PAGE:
allows the user to modify the maximum degree that can potentially be reached with the forward selection process (see Section 2). The threshold value `thres`

corresponds to the value of \(q\), i.e. 1 minus the significance of the iterative sequence of likelihood ratio tests in the forward selection. Extensive simulations evaluating the sensitivity of the GiViTI calibration belt and test to the choice of these parameters have been carried out in Nattino, Finazzi, and Bertolini (2014). Our suggestion is to keep the default values of `m`

=4 and `thres`

=.95.

The function `givitiCalibrationTest`

implements the statistical test only, without the production of the plot. The value of the statistic, the p-value (also reported in the calibration belt plot) and the estimates of the parameters \(\beta_j\) for \(j\) from 0 to \(m\) are reported in the output.

```
givitiCalibrationTest(o = icuData$outcome, e = icuData$probSaps,
devel = "external")
```

```
##
## GiViTI calibration test - external validation
##
## data: e = 'Predictions' and o = 'Binary outcome'
## Stat = 51.27, p-value = 6.27e-10
## alternative hypothesis: two.sided
## null values:
## beta0 beta1 beta2
## 0 1 0
## sample estimates:
## beta0 beta1 beta2
## -0.25342187 0.67880695 -0.09505753
```

The conclusion of the first step is that the SAPSII model significantly overestimates the probability of death for high-risk patients. It is plausible that the progresses in medicine over the last 20 years have improved the outcome of patients, in particular for the most severe. This is a possible explanation of the overestimation of the risk.

A possible way to address the requirement of a reliable prognostic model on the `icuData`

sample is to fit a new model on the data. Since the clinical information needed to construct the SAPSII score were available in the dataset, we can think of fitting a new logistic regression model using the predictors of the SAPSII model as covariates. Of course, the good performance of the model on the development sample is not sufficient to infer the generalizability of the model, which would require external validations. However, good performance within the development sample may be sufficient if the prognostic model is not needed to be exported, for example if the model is going to be used as a confounder in a multivariable analysis or as a benchmark in the assessment of quality of different centers.

Therefore, suppose to refit the SAPSII model. Here we are not focusing on the steps of model development, we are just considering the calibration of the refitted SAPSII using all the original predictors of the score. This is only one of the possible models that can be built on this sample. In the following code, we are fitting the model on the `icuData`

and computing the predicted probabilities `probRefittedSaps`

```
formulaSAPS <- formula(outcome ~ relevel(adm,'schSurg') + relevel(chronic,'noChronDis') +
relevel(age,'<40') + relevel(gcs,'14-15') +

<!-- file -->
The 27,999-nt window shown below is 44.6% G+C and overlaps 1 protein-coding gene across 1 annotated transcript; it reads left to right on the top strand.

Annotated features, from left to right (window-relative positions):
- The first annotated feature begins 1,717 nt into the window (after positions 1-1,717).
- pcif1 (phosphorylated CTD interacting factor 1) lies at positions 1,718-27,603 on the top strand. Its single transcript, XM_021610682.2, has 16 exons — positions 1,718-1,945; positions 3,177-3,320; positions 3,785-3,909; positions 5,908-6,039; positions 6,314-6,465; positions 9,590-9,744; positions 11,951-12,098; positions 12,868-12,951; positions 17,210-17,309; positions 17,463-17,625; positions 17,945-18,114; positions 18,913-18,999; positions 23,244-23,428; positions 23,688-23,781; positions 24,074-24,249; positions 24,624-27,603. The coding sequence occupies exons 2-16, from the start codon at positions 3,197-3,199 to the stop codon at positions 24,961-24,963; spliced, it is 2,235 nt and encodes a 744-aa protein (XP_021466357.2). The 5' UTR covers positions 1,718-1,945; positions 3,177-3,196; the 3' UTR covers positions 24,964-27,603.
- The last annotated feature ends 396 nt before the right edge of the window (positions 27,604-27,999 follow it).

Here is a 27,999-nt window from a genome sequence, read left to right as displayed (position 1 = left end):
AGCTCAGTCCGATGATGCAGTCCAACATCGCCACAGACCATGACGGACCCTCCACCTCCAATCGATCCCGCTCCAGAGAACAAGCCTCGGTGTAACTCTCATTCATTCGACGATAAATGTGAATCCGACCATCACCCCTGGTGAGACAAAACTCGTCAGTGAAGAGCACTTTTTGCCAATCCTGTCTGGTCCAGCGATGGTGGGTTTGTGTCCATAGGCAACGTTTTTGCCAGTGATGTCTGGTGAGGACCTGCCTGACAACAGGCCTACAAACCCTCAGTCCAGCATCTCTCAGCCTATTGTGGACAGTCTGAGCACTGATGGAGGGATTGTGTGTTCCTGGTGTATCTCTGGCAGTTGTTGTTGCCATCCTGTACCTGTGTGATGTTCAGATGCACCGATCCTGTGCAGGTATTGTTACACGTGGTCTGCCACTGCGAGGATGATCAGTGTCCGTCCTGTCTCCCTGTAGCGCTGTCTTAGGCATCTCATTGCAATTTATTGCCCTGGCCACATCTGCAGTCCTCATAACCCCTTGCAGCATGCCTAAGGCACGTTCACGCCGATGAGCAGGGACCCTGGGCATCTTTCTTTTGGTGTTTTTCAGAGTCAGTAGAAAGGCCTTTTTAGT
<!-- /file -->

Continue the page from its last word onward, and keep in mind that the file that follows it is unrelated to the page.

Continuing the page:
relevel(BP,'100-199') + relevel(HR,'70-119') +
relevel(temp,'<39') + relevel(urine,'>=1') +
relevel(urea,'<0.60') + relevel(WBC,'1-19') +
relevel(potassium,'3-4.9') + relevel(sodium,'125-144') +
relevel(HCO3,'>=20') + relevel(bili,'<4') +
relevel(paFiIfVent,'noVent') )
refittedSaps <- glm(formula = formulaSAPS, family=binomial(link='logit'),
na.action = na.exclude, data = icuData)
icuData$probRefittedSaps <- predict(refittedSaps, type = "response")
```

The evaluation of the calibration on the development dataset proceeds similarly to the case of external validation. Note that we are allowed to apply the GiViTI calibration belt and the associated test to evaluate the fitted model only because such a model has been fitted with logistic regression.

The same functions can be used to generate and plot the calibration belt. The only difference is the definition of the argument `devel="internal"`

, which specifies the use of the method for internal validation.

```
cbInternal <- givitiCalibrationBelt(o = icuData$outcome, icuData$probRefittedSaps,
devel = "internal")
plot(cbInternal, main = "Refitted SAPSII calibration",
xlab = "Refitted SAPSII predicted probability",
ylab = "Observed mortality")
```

```
## $m
## [1] 2
##
## $p.value
## [1] 0.2215862
```

The interpretation of the output is analogous to the one of the external validation sample. In this case, no evidence of lack of calibration emerges from the calibration belt, which encompasses the bisector in the whole 0-1 range. Accordingly, the p-value of 0.22 suggests that the calibration of the model on the development sample is acceptable. The refitted SAPSII can therefore be considered as well calibrated on this cohort.

The graphical parameters and options are the same discussed in the previous section for external calibration. It is also possible to apply the calibration test on the model, specifying `devel = "internal"`

as in the function that produces the GiViTI calibration belt.

```
givitiCalibrationTest(o = icuData$outcome, e = icuData$probRefittedSaps,
devel = "internal")
```

```
##
## GiViTI calibration test - internal validation
##
## data: e = 'Predictions' and o = 'Binary outcome'
## Stat = 1.4941, p-value = 0.2216
## alternative hypothesis: two.sided
## null values:
## beta0 beta1 beta2
## 0 1 0
## sample estimates:
## beta0 beta1 beta2
## 0.0391975 0.9184636 -0.0527476
```

Finazzi, S., D. Poole, D. Luciani, P. E. Cogo, and G. Bertolini. 2011. “Calibration Belt for Quality of Care Assessment Based on Dichotomous Outcome.” *PLoS ONE* 6 (2): e16110. doi:10.1371/journal.pone.0016110.

GiViTI. 2016a. “GiViTI Home Page.” http://www.giviti.marionegri.it/.

———. 2016b. *PROSAFE Project - 2015 Report*. Bergamo: Sestante Edizioni. http://www.giviti.marionegri.it/Download/ReportPROSAFE_2015_EN_Polivalenti_ITALIA.pdf.

Le Gall, J, S Lemeshow, and F Saulnier. 1993. “A New Simplified Acute Physiology Score (Saps Ii) Based on a European/North American Multicenter Study.” *JAMA* 270 (24): 2957–63. doi:10.1001/jama.1993.03510240069035.

Nattino, Giovanni, Stefano Finazzi, and Guido Bertolini. 2014. “A New Calibration Test and a Reappraisal of the Calibration Belt for the Assessment of Prediction Models Based on Dichotomous Outcomes.” *Statistics in Medicine*. doi:10.1002/sim.6100.

———. 2016. “A New Test and Graphical Tool to Assess the Goodness of Fit of Logistic Regression Models.” *Statistics in Medicine*. doi:10.1002/sim.6744.